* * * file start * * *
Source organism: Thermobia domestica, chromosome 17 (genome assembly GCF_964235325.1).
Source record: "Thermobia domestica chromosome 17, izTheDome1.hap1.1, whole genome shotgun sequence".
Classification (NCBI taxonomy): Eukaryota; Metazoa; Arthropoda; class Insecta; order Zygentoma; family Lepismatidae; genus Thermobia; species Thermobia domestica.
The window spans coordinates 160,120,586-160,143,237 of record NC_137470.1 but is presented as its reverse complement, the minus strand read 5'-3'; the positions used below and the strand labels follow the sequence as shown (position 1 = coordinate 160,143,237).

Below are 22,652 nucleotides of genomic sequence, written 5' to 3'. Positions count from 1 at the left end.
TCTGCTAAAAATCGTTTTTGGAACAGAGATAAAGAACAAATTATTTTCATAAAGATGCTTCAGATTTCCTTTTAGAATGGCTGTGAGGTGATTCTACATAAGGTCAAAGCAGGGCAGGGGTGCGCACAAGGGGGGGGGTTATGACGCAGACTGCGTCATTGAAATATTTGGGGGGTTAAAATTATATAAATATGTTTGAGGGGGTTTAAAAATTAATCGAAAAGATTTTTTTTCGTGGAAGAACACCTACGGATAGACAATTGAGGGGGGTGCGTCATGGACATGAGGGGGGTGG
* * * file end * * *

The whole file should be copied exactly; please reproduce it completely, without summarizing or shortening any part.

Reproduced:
Source organism: Thermobia domestica, chromosome 17 (genome assembly GCF_964235325.1).
Source record: "Thermobia domestica chromosome 17, izTheDome1.hap1.1, whole genome shotgun sequence".
Classification (NCBI taxonomy): Eukaryota; Metazoa; Arthropoda; class Insecta; order Zygentoma; family Lepismatidae; genus Thermobia; species Thermobia domestica.
The window spans coordinates 160,120,586-160,143,237 of record NC_137470.1 but is presented as its reverse complement, the minus strand read 5'-3'; the positions used below and the strand labels follow the sequence as shown (position 1 = coordinate 160,143,237).

Below are 22,652 nucleotides of genomic sequence, written 5' to 3'. Positions count from 1 at the left end.
TCTGCTAAAAATCGTTTTTGGAACAGAGATAAAGAACAAATTATTTTCATAAAGATGCTTCAGATTTCCTTTTAGAATGGCTGTGAGGTGATTCTACATAAGGTCAAAGCAGGGCAGGGGTGCGCACAAGGGGGGGGGTTATGACGCAGACTGCGTCATTGAAATATTTGGGGGGTTAAAATTATATAAATATGTTTGAGGGGGTTTAAAAATTAATCGAAAAGATTTTTTTTCGTGGAAGAACACCTACGGATAGACAATTGAGGGGGGTGCGTCATGGACATGAGGGGGGTGG